Pricey eggs aren’t the biggest problem. While H5N1 can infect people who come into close contact with infected birds, it hasn’t yet spread from person to person. Absent human spread, there’s almost no chance of runaway bird-flu outbreaks in people. After all, most of us never come into contact with infected birds. “Some farmers and zoo workers may be at risk, but those interaction events are going to be limited,” Tony Moody, a professor of Immunology at the Duke Human Vaccine Institute, told The Daily Beast.

But every H5N1 infection, in animals or people, is an opportunity for the virus to mutate. And it might not take a huge genetic leap for the H5N1 to become a truly human virus, and spread among family, friends and neighbors just like human influenza, COVID, monkeypox and a host of other viruses.

Maybe. “We just don’t know enough to accurately predict” the risk of a major bird flu mutation, Lawler stressed.

A big outbreak of bird flu in pigs would be a red flag, Moody said. “They tend to be the ones implicated in generating new strains with a higher risk of human-to-human spread.”

What’s especially scary about H5N1 is that it’s highly lethal. Where human flu kills less than 1 percent of infected people, and COVID kills around 3 percent, bird flu kills more than half of the people it infects. We have every incentive to prevent the virus from becoming a human virus.

But experts and officials disagree on how to do that. Widespread vaccination would help, of course. But while several human bird flu vaccines are in development, none are ready for human trials—to say nothing of being ready for approval by the U.S. Food and Drug Administration or regulators in other countries. Even under the most optimistic scenario, it’ll be years before people can get a bird-flu jab.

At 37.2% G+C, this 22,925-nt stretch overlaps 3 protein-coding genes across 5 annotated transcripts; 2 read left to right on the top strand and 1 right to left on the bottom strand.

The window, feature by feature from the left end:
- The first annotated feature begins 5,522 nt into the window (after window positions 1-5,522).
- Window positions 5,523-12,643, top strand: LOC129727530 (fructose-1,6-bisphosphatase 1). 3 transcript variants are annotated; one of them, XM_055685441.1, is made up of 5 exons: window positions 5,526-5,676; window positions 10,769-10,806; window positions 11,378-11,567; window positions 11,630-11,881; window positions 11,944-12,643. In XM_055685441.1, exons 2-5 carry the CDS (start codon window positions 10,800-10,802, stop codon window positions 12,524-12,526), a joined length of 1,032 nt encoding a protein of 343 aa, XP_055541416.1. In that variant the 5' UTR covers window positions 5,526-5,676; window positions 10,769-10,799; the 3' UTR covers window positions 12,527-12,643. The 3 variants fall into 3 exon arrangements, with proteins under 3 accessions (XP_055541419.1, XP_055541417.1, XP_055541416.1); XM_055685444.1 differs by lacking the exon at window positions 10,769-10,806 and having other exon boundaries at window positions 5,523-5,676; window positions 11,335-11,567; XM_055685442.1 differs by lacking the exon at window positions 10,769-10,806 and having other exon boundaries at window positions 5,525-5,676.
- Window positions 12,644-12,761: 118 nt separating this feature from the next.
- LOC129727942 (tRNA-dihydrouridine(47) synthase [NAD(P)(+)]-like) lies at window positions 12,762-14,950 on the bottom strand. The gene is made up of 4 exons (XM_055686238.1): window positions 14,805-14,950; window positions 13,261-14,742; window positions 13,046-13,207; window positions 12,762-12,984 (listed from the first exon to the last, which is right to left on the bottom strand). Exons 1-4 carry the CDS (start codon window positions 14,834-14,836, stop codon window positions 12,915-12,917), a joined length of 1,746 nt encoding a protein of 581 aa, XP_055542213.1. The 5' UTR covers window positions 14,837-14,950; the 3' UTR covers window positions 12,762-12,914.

There are already vaccines for birds, but they only prevent severe disease. They don’t prevent the virus from spreading flock to flock. Better bird vaccines that do prevent transmission have been in development for a few years now. Last month, the Department of Agriculture announced it would test the first of these new vaccines. But it’s not clear how long testing and authorization might take.

Nor is it clear exactly how the feds would administer the vaccine. It’s impractical to innoculate wild birds, of course, but even farm flocks pose a challenge. There are 2 billion domestic chickens in the U.S. and hundreds of millions of geese, ducks and turkeys. No one has figured out the right strategy for dosing them.

Do authorities target domestic flocks closest to wild birds’ migration routes? Do they try to dose domestic birds before possible exposure to the virus? Do they wait until after they detect the first infection in a particular flock? “From vaccine development, to production timelines, to dissemination to flocks, there are many factors that make implementing a vaccine strategy a challenge and it would take time to deliver an effective vaccine,” a USDA spokesperson told The Daily Beast.

Even if the Department of Agriculture swiftly tests and approves a bird vaccine, it might not have any idea how to actually deploy the vaccine. Adding vaccine to the birds’ feed “might work,” Moody said. But it’s going to take a lot of experimentation to figure it out.

All that is to say, we’re probably not going to solve our bird flu problem this year. So as those billions of migratory birds take flight this spring, all we can do is hold our collective breath… and hope for the best.